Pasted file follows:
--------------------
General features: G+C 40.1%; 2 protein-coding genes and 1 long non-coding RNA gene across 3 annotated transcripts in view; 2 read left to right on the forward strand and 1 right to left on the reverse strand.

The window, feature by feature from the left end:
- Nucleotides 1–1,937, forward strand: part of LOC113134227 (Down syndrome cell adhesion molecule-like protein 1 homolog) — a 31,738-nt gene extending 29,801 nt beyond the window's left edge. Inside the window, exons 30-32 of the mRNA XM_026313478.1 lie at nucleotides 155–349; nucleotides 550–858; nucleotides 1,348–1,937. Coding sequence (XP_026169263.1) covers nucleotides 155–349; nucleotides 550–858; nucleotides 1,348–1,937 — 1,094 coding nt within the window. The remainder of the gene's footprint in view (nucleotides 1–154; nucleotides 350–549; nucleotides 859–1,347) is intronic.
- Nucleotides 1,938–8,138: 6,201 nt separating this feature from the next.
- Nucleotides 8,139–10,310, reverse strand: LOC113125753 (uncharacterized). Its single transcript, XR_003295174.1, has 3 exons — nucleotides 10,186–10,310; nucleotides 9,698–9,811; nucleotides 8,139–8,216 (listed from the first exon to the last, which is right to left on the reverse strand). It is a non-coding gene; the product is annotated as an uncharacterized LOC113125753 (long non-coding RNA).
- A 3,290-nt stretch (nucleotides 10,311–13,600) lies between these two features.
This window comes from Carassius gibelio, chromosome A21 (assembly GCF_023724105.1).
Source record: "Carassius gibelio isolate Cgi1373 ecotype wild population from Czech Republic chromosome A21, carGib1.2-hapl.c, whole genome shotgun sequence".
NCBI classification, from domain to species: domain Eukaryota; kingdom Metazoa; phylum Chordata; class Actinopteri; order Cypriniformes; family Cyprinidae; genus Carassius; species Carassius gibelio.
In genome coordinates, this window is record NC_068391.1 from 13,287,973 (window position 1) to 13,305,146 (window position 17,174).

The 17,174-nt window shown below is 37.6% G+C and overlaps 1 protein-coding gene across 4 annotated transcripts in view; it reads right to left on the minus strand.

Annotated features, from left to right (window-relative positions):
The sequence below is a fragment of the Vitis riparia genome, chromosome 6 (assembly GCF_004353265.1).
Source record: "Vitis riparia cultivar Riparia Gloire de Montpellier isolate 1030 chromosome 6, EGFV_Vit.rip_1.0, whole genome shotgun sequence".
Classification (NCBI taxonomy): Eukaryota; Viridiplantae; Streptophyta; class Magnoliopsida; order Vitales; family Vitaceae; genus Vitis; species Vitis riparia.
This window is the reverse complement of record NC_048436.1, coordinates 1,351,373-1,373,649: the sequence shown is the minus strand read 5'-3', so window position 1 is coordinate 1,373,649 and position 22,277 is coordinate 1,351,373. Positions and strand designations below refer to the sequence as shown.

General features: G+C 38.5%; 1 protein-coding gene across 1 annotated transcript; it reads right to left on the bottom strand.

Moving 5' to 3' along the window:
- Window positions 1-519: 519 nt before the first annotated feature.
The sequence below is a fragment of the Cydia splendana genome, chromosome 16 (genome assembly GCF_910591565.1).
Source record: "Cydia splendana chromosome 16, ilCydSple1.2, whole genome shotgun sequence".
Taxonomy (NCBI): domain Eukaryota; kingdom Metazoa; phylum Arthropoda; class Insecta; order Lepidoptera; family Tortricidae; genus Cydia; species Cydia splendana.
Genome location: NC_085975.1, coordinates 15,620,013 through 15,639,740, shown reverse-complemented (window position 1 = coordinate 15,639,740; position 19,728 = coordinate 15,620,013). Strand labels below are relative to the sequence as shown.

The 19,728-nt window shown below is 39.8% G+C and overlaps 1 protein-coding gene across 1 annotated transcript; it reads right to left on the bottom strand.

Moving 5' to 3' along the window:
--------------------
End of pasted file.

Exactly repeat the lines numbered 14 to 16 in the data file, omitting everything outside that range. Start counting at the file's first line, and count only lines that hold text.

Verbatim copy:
Source record: "Vitis riparia cultivar Riparia Gloire de Montpellier isolate 1030 chromosome 6, EGFV_Vit.rip_1.0, whole genome shotgun sequence".
Classification (NCBI taxonomy): Eukaryota; Viridiplantae; Streptophyta; class Magnoliopsida; order Vitales; family Vitaceae; genus Vitis; species Vitis riparia.
This window is the reverse complement of record NC_048436.1, coordinates 1,351,373-1,373,649: the sequence shown is the minus strand read 5'-3', so window position 1 is coordinate 1,373,649 and position 22,277 is coordinate 1,351,373. Positions and strand designations below refer to the sequence as shown.